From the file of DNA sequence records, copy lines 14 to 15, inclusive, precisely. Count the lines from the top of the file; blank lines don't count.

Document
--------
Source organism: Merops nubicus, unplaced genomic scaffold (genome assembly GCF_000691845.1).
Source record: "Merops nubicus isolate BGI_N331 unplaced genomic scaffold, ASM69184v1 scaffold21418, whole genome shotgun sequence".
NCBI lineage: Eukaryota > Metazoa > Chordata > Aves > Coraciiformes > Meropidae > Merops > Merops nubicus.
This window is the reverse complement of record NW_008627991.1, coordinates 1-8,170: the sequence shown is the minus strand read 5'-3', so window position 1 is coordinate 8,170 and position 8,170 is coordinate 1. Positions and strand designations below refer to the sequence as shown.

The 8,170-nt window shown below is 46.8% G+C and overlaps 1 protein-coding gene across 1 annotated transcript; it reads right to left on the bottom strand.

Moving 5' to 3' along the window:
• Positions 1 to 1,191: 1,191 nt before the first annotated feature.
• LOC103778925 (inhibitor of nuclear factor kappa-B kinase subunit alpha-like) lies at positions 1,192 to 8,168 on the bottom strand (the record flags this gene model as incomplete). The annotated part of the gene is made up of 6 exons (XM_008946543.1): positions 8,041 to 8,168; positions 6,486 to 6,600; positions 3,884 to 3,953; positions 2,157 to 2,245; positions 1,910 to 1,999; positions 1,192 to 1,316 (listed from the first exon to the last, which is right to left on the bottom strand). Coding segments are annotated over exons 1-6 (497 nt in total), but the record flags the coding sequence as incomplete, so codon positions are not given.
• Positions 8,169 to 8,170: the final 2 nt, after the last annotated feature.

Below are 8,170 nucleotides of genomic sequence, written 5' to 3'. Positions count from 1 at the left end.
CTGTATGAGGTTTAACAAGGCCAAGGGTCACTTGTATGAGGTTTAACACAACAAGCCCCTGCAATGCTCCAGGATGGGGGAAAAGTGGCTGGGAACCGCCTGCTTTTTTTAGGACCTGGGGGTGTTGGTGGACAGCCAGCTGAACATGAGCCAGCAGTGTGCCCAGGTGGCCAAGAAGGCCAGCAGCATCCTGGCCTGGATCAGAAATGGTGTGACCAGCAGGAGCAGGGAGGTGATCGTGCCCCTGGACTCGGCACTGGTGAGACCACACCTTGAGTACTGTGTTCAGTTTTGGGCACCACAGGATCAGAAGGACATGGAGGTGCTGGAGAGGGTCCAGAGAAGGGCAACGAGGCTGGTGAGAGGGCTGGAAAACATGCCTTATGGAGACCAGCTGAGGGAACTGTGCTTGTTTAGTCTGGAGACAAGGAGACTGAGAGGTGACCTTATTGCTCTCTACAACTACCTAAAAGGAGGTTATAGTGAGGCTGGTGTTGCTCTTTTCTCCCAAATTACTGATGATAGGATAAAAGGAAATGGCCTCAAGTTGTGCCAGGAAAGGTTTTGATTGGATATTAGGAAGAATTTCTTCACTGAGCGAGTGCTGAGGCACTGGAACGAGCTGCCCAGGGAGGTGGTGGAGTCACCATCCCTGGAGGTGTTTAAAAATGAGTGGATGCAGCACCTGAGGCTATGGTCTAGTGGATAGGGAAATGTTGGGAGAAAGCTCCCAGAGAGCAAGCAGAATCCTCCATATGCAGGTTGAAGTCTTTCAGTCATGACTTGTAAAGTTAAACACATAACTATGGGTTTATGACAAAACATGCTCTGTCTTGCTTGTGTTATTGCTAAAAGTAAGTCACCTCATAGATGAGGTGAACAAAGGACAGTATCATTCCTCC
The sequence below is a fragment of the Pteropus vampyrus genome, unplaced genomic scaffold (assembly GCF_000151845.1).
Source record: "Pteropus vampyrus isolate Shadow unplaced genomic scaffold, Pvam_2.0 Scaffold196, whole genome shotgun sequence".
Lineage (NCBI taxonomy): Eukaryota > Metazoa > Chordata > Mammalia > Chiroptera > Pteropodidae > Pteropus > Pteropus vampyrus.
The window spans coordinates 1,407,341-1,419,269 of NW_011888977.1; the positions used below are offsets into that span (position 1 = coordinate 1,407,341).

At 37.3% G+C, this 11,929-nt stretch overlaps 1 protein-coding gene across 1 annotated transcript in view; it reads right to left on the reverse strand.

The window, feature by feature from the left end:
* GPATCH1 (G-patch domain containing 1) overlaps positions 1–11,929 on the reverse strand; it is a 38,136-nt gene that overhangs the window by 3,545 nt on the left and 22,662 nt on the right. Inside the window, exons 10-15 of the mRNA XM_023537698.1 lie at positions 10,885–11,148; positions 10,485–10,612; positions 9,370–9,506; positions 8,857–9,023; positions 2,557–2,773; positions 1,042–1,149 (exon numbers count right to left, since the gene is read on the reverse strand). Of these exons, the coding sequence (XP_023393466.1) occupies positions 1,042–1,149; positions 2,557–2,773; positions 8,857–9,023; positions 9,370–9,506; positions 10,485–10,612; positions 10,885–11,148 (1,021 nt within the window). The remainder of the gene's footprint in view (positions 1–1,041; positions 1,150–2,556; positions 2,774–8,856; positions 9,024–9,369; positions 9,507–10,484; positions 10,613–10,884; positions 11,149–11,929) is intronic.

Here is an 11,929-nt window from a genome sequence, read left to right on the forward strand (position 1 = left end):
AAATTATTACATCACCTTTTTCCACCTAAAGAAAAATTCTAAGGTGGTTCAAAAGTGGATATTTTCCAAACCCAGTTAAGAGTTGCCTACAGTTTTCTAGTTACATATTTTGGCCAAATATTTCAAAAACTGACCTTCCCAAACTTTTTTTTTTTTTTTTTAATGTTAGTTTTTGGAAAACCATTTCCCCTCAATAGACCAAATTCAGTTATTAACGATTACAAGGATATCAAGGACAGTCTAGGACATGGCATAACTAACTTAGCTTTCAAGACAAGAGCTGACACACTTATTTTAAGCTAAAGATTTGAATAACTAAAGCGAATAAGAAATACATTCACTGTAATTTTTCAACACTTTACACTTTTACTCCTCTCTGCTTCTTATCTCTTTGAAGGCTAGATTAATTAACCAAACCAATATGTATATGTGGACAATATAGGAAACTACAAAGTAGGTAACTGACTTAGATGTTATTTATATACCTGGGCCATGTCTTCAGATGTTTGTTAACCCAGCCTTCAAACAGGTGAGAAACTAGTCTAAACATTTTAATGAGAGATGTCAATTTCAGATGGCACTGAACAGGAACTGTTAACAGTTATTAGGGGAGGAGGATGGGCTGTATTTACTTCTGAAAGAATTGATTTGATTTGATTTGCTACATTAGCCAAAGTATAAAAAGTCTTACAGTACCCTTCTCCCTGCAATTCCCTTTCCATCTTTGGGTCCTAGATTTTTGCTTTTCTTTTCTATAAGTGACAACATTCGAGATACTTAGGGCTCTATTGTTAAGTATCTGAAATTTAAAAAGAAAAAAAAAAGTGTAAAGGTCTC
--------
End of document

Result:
Lineage (NCBI taxonomy): Eukaryota > Metazoa > Chordata > Mammalia > Chiroptera > Pteropodidae > Pteropus > Pteropus vampyrus.
The window spans coordinates 1,407,341-1,419,269 of NW_011888977.1; the positions used below are offsets into that span (position 1 = coordinate 1,407,341).